The vegan cakes with roasted vegetables were clever crabcake lookalikes that fooled both the eye and palate. The hearts of palm flaked like lump crabmeat, with a tang that boosted the vegetable flavors. Served with a sauce of veganaise, capers and aquafaba, it was the highlight of the dinner course.

For dessert, Jess Widener’s ginger ube cheesecake was a showstopper. The cheesecake was tinged lavender from the purple sweet potato, known as ube. Its softness was offset by a crisp ginger and pecan base, infused with maple syrup.

The menu greeted guests with mahalo, a Hawaiian word for gratitude and thanks. Ledesma will extend the mahalo to the rest of Richmond this weekend, when Perch opens to the public Saturday.


2918 W. Broad St.


Thursday, September 13, 2018

An Empire Grows

Gelati Celesti acquires Boyer's Ice Cream and Coffee.

Posted on Thu, Sep 13, 2018 at 5:10 PM

Last week, Gelati Celesti announced its acquisition of Boyer’s Ice Cream and Coffee at 5808 Grove Ave. The family-owned shop has been selling Gelati’s ice cream since its 2008 opening, and will be remodeled and rebranded with the Gelati Celesti name within the next couple months.

In a recent press release, owner Steve Rosser describes the location as an “ideal complement to our other locations across the city.” Boyer’s will operate as usual for the next six to eight weeks.

Gelati Celesti has been churning up some of Richmond’s favorite ice cream in small batches since 1984. Classic flavors include butter pecan, birthday cake and mint chip, and specialties range from Just Ask (peanut butter and Oreo chunks in a white chocolate ice cream) to Blanchard’s Dark as Dark, featuring the local coffee purveyor’s darkest beans.

Oh, and if you haven’t stopped by for the pumpkin gingersnap yet, ignore any inclination that it’s too early for pumpkin and go get yourself a scoop (or two).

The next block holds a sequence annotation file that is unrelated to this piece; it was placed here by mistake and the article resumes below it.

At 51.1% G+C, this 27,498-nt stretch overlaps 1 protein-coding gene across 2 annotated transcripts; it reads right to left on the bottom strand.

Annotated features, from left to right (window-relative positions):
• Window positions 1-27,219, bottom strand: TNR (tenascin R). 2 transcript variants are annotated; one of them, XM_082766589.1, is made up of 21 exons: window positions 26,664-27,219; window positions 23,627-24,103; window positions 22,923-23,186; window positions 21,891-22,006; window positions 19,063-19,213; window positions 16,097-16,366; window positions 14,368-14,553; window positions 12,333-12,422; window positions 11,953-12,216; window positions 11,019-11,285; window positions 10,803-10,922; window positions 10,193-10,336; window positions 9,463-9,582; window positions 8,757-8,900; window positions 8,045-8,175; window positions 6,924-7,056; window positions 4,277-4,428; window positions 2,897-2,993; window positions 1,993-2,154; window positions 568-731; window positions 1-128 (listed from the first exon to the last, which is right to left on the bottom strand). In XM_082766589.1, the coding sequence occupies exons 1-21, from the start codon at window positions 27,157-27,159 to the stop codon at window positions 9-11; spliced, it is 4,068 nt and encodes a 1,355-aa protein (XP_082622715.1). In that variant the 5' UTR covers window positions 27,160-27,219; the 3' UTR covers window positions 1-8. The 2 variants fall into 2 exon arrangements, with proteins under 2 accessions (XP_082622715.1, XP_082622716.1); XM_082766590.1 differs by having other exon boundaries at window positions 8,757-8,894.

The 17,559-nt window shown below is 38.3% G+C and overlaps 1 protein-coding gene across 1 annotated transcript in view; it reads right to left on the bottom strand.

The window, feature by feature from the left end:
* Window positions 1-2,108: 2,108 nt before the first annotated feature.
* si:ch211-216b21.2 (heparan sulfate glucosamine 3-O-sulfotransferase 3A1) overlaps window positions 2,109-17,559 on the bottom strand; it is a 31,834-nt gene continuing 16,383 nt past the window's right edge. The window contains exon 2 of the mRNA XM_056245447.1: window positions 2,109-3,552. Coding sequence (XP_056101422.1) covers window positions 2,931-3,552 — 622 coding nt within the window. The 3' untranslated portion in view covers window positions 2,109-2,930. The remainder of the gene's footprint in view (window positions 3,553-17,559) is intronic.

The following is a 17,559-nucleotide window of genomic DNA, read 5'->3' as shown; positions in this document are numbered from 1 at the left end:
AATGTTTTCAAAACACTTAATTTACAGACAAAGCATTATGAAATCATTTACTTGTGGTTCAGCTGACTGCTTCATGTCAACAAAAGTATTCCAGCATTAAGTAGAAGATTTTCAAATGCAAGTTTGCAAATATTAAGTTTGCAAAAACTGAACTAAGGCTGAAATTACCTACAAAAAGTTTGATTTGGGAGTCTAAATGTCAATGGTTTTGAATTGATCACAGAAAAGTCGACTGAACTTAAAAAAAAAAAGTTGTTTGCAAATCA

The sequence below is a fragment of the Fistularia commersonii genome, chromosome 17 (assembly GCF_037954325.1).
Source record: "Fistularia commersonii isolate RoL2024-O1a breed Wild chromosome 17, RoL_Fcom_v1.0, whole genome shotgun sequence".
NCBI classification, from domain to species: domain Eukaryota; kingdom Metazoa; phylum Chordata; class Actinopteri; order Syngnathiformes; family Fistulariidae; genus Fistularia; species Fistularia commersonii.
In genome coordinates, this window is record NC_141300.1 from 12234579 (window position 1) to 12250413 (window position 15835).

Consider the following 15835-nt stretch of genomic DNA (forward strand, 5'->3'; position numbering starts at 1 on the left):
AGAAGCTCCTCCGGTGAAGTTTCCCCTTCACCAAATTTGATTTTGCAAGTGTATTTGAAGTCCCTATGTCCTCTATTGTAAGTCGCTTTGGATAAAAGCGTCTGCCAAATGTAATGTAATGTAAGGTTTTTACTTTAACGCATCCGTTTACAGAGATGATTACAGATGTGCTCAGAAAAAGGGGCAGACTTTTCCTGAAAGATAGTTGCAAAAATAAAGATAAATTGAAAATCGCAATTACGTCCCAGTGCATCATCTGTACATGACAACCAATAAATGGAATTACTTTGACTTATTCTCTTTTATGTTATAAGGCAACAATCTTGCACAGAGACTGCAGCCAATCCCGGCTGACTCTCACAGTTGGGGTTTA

Friday, September 7, 2018

Taste of Time

This weekend marks the Armenian Food Festival’s 60th anniversary.

Posted By on Fri, Sep 7, 2018 at 1:41 PM

It started with a bake sale to raise money for a new church, and has turned into a festival that attracts thousands of people over three days.

This weekend marks the 60th anniversary of the annual Armenian Food Festival, the longest-running event of its kind in Richmond. Held at the St. James Armenian Church at 834 Pepper Ave., the festival has expanded and evolved over the years to include music, entertainment, a gift shop and Armenian wines. The food, however, hasn’t changed much.

“They’re old family recipes that go back years and years,” says 91-year-old John Baronian, who’s been involved since the festival’s inception six decades ago. “One person’s mother may have done it differently from another, so they combined and came up with the recipes we use today.”

Items on the menu include pilaf (which Baronian recommends pairing with lupia, Armenian-style string beans), ground sirloin and lamb burgers, stuffed grape leaves and chicken and pork kebabs. Baronian’s favorite is the lahmajoon, an Armenian meat pie, and fellow organizer Leiza Bouroujian says she loves the boreg, which is phyllo dough stuffed with cheese and spinach. For dessert you’ve got paklava, a sweet layering of philo and walnuts that bears a striking resemblance to the Greek baklava, but with a lighter syrup. Other classic Armenian sweets like sugar cookies, tea cookies and holiday bread are on the menu. And to wash it all down? Beer from Kotayk Brewery and several Armenian wines, including Shushi, a dry pomegranate wine.

“We never stop cooking,” Bouroujian says. “We operate like a restaurant, so the meat, veggies pilaf, it’s all being prepared while you’re walking in.”

Bouroujian says Richmonders “seem to crave” food-centric events like this, and last year’s festival saw record numbers: about 10,000 people over the course of three days.

“We take a lot of pride in it, not only to bring Armenian cuisine but also to expose people to Armenian culture, history and music,” Bouroujian says.

The festival runs 11:30 a.m. - 9 p.m. Friday and Saturday, and noon - 7 p.m. Sunday.